Meaning: The likelihood that a surfer, clicking randomly will arrive at any particular page. Also called the Random Surfer Model: What is the probability that a random surfer will land up on a page?
It is an algorithm used to assign relative importance to nodes of a graph, each of them having a set of inward and outward edges (like the web). PageRank is patented to Stanford University, while Google has the rights to exclusive use. These rights were bought by Google in 2005 for $336 million.
Essentially, if Page A links to Page B, Google counts it as a "vote'' for Page B.
BUT not at votes are equal! How important is the page voting for you? If my webpage has a link to your webpage, that is less important than nytimes.com having a link to your webpage! NYTimes transfers some of its "authority" to you.
How does NYTimes "distribute" its authority among the pages it links to? It just divides its own authority (or PageRank) equally among the pages it links to.
Consider the web site represented by the following graph, representing a set of web pages and the links interconnecting them:
PR(A) = PR(W)/2 + PR(B)/1 + PR(D)/1 PR(B) = PR(A)/3 PR(C) = PR(A)/3 PR(D) = PR(A)/3 + PR(C) PR(W) = 0
if we denote PR(X) = x, then the above system of equations can be written as:
a = w/2 + b + d b = a/3 c = a/3 d = a/3 + c w = 0
If we try to solve the above system of equations, we see that it has many solutions, all of the form:
a can be any number b = a/3 c = a/3 d = 2*a/3 w = 0
So, one possible solution is this:
a = 3 b = 1 c = 1 d = 2 w = 0
Such a solution is called "equilibrium" or "fixed point". Because there are many fixed points, it makes sense to care about the relationship among the values of a, b, c, d and w. In other words we can normalize the results to be in a certain range (0 - 7, for example).
If you imagine the page rank as flow of water, originating into the system from the node W above and flowing through the links from one node to the others, the fix point represents the point when the water flow is stable among the nodes/stations of the system.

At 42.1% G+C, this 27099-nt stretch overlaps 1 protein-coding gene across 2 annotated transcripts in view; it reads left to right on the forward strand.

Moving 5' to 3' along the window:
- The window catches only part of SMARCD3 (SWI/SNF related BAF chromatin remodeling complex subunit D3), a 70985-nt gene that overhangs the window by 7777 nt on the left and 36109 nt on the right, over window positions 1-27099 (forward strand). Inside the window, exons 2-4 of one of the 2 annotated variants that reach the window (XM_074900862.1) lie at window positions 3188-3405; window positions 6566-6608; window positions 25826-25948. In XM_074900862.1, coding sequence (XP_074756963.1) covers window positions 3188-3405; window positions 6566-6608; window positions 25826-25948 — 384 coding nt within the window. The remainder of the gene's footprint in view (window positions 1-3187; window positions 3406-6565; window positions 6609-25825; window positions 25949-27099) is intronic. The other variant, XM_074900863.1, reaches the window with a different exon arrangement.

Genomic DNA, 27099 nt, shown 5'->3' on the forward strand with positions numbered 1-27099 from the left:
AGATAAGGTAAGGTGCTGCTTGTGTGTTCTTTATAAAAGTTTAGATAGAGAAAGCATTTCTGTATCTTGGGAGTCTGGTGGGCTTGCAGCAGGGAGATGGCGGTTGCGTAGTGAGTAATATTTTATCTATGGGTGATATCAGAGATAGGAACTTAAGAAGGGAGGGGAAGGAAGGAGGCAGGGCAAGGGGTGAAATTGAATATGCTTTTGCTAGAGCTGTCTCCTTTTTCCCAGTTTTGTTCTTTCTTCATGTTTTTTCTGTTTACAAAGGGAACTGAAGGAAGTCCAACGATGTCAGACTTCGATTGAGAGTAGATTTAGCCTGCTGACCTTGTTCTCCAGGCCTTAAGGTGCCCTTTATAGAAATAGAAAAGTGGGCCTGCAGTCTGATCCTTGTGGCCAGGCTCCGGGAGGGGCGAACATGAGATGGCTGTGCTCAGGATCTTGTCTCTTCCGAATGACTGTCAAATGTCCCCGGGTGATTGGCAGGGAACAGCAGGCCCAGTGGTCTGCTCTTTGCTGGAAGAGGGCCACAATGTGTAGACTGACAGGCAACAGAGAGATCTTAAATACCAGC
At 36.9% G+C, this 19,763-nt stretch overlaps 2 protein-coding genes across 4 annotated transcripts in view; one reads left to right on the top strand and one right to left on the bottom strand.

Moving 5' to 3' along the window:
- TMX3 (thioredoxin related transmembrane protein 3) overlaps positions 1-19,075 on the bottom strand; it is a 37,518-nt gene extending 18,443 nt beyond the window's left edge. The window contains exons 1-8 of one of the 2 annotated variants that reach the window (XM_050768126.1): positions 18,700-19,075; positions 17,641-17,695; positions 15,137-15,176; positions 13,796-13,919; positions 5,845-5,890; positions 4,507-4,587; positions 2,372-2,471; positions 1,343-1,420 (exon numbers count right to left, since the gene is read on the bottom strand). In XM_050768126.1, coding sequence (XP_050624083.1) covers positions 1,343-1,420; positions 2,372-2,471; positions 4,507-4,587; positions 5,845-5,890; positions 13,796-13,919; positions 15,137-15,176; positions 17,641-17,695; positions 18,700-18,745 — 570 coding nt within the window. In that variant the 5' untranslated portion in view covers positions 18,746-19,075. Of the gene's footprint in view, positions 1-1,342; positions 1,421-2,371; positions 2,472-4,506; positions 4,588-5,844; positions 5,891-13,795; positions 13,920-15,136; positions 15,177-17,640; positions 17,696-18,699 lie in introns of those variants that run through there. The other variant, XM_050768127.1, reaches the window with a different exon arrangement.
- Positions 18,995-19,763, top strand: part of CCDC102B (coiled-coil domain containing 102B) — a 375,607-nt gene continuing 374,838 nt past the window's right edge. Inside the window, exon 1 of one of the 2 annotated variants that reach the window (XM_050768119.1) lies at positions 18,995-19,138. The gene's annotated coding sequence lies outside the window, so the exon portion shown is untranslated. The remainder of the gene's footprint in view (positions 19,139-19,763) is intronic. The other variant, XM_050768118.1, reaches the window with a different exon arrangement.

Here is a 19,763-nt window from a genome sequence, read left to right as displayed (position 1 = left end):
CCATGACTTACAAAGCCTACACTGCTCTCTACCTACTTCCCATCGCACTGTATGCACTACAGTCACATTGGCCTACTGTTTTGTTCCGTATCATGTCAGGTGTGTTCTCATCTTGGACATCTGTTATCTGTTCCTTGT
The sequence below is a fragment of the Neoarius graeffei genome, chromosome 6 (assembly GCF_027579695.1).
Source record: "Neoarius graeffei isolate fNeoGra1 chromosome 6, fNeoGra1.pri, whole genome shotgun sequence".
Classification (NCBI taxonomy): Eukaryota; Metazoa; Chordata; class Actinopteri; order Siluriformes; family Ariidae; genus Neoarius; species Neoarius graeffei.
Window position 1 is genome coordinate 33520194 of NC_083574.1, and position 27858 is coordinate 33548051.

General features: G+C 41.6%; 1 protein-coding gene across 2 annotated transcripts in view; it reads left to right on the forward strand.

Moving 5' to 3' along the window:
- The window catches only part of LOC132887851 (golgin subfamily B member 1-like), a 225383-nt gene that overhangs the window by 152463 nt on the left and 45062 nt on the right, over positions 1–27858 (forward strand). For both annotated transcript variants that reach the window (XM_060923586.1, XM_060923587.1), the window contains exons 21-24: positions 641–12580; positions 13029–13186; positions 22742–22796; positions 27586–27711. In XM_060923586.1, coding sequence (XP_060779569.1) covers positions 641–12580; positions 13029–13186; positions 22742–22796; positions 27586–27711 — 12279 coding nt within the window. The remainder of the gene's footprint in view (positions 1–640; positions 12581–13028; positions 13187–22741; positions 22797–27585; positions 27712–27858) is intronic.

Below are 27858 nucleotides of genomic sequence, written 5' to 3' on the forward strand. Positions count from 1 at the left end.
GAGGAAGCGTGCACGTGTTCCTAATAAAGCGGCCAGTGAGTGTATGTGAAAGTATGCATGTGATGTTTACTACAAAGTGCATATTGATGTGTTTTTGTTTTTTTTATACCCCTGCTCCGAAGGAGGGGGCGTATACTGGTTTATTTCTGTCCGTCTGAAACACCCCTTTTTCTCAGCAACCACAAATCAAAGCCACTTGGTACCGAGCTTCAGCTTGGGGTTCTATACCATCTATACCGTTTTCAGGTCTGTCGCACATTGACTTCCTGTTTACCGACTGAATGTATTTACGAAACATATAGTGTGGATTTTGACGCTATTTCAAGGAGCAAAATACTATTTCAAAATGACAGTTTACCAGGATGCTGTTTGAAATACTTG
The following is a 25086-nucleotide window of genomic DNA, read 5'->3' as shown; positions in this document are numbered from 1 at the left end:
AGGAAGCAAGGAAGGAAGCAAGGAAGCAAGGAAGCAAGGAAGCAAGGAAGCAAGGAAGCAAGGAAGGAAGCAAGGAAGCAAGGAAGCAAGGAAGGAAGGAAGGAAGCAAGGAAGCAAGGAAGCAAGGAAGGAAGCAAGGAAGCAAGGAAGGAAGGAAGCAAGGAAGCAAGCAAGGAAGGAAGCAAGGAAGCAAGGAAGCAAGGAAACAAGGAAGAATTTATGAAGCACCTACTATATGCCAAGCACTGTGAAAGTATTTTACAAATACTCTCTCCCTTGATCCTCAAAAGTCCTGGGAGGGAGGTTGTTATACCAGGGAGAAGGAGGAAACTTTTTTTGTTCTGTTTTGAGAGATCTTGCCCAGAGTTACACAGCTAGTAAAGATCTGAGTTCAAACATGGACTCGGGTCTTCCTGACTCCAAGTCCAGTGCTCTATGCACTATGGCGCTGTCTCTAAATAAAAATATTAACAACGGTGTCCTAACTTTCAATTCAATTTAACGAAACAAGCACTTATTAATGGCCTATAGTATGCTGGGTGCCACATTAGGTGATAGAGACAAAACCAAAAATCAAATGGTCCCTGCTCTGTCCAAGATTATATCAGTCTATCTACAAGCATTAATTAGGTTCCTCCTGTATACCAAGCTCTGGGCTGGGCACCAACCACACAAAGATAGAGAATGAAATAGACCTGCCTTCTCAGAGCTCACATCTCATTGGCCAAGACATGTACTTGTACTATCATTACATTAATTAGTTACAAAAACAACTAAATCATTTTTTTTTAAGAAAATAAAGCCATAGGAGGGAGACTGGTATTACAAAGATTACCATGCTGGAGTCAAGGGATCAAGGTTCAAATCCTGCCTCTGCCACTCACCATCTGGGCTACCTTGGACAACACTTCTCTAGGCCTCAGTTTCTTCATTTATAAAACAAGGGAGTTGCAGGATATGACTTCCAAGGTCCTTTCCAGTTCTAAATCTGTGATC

Modify the given graph so that node C is a dead end, i.e. remove the link from node C to node D. Set up the system of equations, use Excel to find a solution, and explain intuitevely what you get with Excel.
We saw that the "non-teleporting" algorithm for computing page-ranks can have problems in certain situations. To avoid these problems, google is using a "teleporting" algorithm for page-rank computations. In this way, 85% of the page-rank for any page is computed as in the non-teleporting way, while the rest 15% of the rank is coming from re-distributing the rank of the system. Intuitevely, in our "water-flow" model, we can think of that second 15% of the rank, as if it was water evaporating from the system, and then coming down to it again, equally in every node, as rain.
In the teporting way, the system of equations for the initial graph, becomes:
PR(A) = 0.85(PR(W)/2 + PR(B)/1 + PR(D)/1) + 0.15/5
PR(B) = 0.85(PR(A)/3) + 0.15/5
PR(C) = 0.85(PR(A)/3) + 0.15/5
PR(D) = 0.85(PR(A)/3 + PR(C)) + 0.15/5
PR(W) = 0.85(PR(W)/2) + 0.15/5